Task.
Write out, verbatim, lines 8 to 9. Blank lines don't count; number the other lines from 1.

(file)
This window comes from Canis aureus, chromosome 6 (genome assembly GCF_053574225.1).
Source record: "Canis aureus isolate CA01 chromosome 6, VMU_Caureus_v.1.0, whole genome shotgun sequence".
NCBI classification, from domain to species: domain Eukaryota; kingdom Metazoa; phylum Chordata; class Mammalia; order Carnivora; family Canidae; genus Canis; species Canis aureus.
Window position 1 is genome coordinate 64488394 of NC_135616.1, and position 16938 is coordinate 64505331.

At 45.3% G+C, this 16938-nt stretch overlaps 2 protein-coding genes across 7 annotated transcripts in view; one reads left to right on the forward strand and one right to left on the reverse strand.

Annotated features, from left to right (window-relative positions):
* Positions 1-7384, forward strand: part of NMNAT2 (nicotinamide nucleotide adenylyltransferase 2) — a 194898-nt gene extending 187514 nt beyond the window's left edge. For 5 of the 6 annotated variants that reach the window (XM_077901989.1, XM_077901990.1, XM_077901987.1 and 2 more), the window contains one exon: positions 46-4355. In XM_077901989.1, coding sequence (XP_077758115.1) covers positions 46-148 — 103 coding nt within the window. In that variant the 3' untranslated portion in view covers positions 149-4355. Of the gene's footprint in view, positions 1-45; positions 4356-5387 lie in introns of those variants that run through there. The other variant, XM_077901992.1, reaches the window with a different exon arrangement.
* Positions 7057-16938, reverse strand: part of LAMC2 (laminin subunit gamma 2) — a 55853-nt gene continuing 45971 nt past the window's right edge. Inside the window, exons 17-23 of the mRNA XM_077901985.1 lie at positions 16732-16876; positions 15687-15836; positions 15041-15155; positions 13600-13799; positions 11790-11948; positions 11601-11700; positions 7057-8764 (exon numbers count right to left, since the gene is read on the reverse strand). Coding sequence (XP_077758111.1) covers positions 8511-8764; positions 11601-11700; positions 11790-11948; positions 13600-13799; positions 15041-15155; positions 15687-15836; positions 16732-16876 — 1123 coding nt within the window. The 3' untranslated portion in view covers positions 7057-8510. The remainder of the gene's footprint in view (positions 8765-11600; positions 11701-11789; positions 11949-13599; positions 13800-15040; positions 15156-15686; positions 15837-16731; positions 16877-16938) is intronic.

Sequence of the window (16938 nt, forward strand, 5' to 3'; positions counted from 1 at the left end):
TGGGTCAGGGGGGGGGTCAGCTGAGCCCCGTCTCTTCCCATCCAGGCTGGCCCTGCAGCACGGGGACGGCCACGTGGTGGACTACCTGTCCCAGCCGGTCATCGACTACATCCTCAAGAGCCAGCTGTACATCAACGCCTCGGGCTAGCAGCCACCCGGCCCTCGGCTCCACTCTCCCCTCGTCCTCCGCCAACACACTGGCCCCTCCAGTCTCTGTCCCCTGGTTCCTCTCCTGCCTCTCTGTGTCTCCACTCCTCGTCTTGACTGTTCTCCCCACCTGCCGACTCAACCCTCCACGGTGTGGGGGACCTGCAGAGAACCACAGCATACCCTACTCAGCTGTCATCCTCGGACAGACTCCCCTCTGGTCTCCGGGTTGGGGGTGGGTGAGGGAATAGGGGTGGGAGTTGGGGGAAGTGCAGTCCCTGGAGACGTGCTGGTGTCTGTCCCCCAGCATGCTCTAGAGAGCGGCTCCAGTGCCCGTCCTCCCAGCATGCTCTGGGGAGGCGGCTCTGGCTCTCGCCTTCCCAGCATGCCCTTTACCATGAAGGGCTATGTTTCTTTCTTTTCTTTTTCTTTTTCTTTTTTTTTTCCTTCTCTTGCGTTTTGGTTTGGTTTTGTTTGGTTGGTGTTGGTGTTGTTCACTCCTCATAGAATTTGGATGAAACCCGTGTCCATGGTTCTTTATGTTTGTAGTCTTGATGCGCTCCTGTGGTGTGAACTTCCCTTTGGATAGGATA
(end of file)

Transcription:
* Positions 7057-16938, reverse strand: part of LAMC2 (laminin subunit gamma 2) — a 55853-nt gene continuing 45971 nt past the window's right edge. Inside the window, exons 17-23 of the mRNA XM_077901985.1 lie at positions 16732-16876; positions 15687-15836; positions 15041-15155; positions 13600-13799; positions 11790-11948; positions 11601-11700; positions 7057-8764 (exon numbers count right to left, since the gene is read on the reverse strand). Coding sequence (XP_077758111.1) covers positions 8511-8764; positions 11601-11700; positions 11790-11948; positions 13600-13799; positions 15041-15155; positions 15687-15836; positions 16732-16876 — 1123 coding nt within the window. The 3' untranslated portion in view covers positions 7057-8510. The remainder of the gene's footprint in view (positions 8765-11600; positions 11701-11789; positions 11949-13599; positions 13800-15040; positions 15156-15686; positions 15837-16731; positions 16877-16938) is intronic.

Sequence of the window (16938 nt, forward strand, 5' to 3'; positions counted from 1 at the left end):